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Malte Rasch's Student Life in Beijing Foreign Studies University (BFSU)

Views:889 Time:1/15/2014 12:00:00 AM

(Editor`s Note: Malte Rasch, a student from Germany, fascinated by China's exotic culture and rapid economic development, began studying Chinese language after completing his doctorate, because he thinks the best way to get to know a country and its people is to learn its language. He has been studying Chinese at Beijing Foreign Language Studies University (BFSU) for three months and plans to continue his studies until next June. )

 Funny things about learning Chinese

Malte says Chinese is not easy, but he likes it because Chinese characters are so different from any other language. He is fascinated by their enigmatic forms and loves trying to decipher them. He can write quite a few characters but reading remains difficult because he can only recognize 50 percent of the characters in an article. But he can speak simple Chinese and his pronunciation is quite good. He enjoys learning Chinese. There are only eight students in his class, so everyone has the opportunity to talk and participate in class activities. They sometimes sing and dance together with the teachers.

Chinese pronunciation puzzles Malte: The same word pronounced in a different tone may have a quite different meaning, for example 练习 "liànxí" (practice) and 联系"liánxì"(contacting someone), 请问 "qǐngwèn"(May I ask…); 请吻 "qǐngwěn"(Please kiss…).

 Internship in Chin

Malte's scholarship allows him to attend an internship program. Each week he goes to visit some German-Chinese joint ventures in the Chaoyang District. He has discussions with the staff and attends lectures on doing business in China.

Differences between China and Germany

He has also noticed cultural differences between China and Germany. He finds it easy to get to know people in Beijing. For instance, he often talks to strangers on the street. If he sees some old folks playing chess, singing or dancing in a park, he can just say, "Can I join in?" and they are happy for him to get involved. He is not embarrassed at all because it seems quite ok in China. But in Germany strangers do not want to have anything to do with each other.

Another big difference is the food. Chinese food differs a lot from German food. But Malte loves Chinese food, especially spicy food. His favorite Chinese dish is a Xi'an specialty, Yangrou Paomo (a mutton soup served with wheat flour flat bread).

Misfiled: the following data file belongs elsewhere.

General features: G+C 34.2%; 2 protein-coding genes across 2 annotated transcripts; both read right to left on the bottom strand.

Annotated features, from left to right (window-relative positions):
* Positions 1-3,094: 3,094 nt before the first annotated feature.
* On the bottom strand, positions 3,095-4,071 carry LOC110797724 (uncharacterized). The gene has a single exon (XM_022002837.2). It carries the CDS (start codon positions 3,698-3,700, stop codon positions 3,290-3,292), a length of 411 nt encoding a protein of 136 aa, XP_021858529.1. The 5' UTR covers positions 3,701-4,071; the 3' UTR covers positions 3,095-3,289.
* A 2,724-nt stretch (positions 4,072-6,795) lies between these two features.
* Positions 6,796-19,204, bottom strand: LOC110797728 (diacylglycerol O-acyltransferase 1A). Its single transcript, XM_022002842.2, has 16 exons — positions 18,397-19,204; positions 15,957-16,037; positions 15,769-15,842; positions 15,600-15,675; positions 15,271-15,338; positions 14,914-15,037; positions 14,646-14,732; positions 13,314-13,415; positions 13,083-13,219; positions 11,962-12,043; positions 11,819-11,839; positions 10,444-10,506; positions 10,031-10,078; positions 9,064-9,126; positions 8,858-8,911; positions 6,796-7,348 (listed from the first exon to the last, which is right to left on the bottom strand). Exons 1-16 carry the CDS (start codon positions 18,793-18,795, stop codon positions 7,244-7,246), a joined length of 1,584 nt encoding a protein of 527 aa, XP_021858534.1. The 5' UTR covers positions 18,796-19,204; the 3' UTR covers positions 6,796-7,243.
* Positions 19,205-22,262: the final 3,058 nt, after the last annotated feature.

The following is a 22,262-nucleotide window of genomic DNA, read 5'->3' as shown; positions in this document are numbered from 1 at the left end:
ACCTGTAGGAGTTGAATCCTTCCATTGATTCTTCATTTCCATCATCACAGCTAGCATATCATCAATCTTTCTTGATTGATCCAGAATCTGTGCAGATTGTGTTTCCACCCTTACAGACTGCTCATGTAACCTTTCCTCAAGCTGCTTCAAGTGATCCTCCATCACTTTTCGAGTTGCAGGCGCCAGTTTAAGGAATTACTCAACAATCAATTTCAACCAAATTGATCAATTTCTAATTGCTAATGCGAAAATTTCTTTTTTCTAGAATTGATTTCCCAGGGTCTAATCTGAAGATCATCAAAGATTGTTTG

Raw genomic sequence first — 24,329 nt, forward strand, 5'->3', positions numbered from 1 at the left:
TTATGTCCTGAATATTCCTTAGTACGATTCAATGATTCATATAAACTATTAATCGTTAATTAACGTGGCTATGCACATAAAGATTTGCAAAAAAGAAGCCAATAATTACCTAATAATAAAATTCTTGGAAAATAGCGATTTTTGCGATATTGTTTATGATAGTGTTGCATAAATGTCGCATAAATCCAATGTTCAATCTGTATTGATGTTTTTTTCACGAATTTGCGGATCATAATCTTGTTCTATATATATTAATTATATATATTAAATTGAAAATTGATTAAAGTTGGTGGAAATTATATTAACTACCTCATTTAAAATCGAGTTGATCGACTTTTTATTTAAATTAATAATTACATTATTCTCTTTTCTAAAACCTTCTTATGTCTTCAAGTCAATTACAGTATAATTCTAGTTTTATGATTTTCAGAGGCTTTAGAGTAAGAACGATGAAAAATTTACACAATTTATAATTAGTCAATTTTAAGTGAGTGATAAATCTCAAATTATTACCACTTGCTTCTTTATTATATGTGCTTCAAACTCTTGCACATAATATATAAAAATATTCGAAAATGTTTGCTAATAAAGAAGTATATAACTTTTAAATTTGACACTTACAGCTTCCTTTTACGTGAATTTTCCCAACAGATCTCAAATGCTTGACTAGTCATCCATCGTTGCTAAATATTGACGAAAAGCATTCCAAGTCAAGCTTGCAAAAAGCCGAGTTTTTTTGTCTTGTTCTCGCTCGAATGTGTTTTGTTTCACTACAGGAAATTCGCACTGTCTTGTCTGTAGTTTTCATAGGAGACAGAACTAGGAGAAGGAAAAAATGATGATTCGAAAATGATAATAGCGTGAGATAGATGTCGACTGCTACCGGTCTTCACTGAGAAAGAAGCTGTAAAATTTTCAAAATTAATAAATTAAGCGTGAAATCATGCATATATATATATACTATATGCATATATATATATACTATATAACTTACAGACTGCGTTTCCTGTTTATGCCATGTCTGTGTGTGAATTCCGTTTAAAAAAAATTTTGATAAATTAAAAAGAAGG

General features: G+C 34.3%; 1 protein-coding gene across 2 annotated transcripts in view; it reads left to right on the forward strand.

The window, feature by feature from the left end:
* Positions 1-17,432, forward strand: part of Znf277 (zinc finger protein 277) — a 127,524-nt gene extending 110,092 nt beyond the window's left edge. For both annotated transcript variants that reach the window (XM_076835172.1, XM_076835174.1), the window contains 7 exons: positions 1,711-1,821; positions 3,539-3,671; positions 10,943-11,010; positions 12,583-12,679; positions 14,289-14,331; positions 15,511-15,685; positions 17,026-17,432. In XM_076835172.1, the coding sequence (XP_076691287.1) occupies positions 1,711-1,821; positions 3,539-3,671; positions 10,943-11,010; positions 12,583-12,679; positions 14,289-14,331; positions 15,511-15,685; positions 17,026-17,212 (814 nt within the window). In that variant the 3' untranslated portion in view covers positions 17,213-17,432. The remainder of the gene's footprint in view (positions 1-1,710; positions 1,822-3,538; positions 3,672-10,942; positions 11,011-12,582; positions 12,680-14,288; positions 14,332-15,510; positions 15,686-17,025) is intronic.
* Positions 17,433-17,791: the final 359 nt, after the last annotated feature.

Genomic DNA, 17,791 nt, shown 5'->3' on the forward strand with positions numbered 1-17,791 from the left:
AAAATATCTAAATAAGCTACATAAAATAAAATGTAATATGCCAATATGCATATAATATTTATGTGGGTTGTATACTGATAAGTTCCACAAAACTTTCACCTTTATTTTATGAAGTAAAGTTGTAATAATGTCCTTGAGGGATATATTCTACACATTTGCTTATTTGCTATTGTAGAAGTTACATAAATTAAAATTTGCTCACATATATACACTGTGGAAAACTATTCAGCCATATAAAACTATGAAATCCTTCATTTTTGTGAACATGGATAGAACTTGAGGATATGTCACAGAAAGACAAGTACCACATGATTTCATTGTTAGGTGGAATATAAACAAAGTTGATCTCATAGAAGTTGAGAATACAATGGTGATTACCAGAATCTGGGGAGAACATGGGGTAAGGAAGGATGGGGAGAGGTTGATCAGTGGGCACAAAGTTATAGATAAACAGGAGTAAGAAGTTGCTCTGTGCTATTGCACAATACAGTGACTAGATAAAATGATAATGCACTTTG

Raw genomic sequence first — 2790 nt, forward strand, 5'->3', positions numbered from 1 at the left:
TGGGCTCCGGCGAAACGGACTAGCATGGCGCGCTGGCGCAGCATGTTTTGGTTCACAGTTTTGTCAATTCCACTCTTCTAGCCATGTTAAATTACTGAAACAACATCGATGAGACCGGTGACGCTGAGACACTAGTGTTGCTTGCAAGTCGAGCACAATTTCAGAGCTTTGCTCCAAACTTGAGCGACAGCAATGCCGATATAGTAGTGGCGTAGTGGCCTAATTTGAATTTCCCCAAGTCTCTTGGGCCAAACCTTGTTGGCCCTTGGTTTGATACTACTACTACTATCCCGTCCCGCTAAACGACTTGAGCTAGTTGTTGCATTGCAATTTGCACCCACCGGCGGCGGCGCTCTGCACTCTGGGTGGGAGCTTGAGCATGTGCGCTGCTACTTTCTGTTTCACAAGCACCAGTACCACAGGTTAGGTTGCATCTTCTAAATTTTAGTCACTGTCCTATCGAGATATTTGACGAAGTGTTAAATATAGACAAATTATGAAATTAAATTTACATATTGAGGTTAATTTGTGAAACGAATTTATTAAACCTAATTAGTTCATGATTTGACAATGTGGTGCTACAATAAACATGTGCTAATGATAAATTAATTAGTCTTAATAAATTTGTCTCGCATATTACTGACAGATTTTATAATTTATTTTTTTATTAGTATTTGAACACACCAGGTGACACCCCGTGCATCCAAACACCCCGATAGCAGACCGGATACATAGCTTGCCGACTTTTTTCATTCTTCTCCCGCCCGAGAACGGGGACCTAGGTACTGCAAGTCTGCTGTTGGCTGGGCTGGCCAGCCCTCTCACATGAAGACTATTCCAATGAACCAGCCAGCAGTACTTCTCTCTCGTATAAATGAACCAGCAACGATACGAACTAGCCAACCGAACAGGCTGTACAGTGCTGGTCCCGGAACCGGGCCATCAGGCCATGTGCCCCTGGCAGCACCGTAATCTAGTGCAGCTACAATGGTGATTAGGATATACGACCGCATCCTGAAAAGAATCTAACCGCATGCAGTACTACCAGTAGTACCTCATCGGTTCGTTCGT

In Germany, people value their privacy. But in China, people like to hang around together and they do not care so much about privacy.

And, says Malte, Chinese students work much harder than German students. They study till 10 o'clock in the evening, while German students usually go out partying at night.

Whole life in Beijing

He has made many Chinese friends and friends from other countries and often goes ou
t with them to bars in Sanlitun or Wudaokou. They also do sports together, such as playing tennis and basketball. Malte is particularly good at badminton and is taking part in badminton tournament for foreign students in Beijing's universities.

Although he has only lived in Beijing for three months, Malte knows his way around quite well. He knows to go to Zhongguancun to buy electronic equipment and to Xizhimen and Beijing Zoo to buy clothes. He has also learnt how to bargain. He enjoys shopping at the Beijing Zoo Clothing market because clothes are very cheap.

Malte says on the whole life in Beijing is good. There are supermarkets, restaurants and sports facilities within walking distance of his lodgings, and Beijing's many bicycle lanes make cycling safe.

Malte says he will stay in China for at least another year. After finishing his studies he plans to look for an internship in an international or German company. After the internship, if he can get a decent job, he may even settle down in China.



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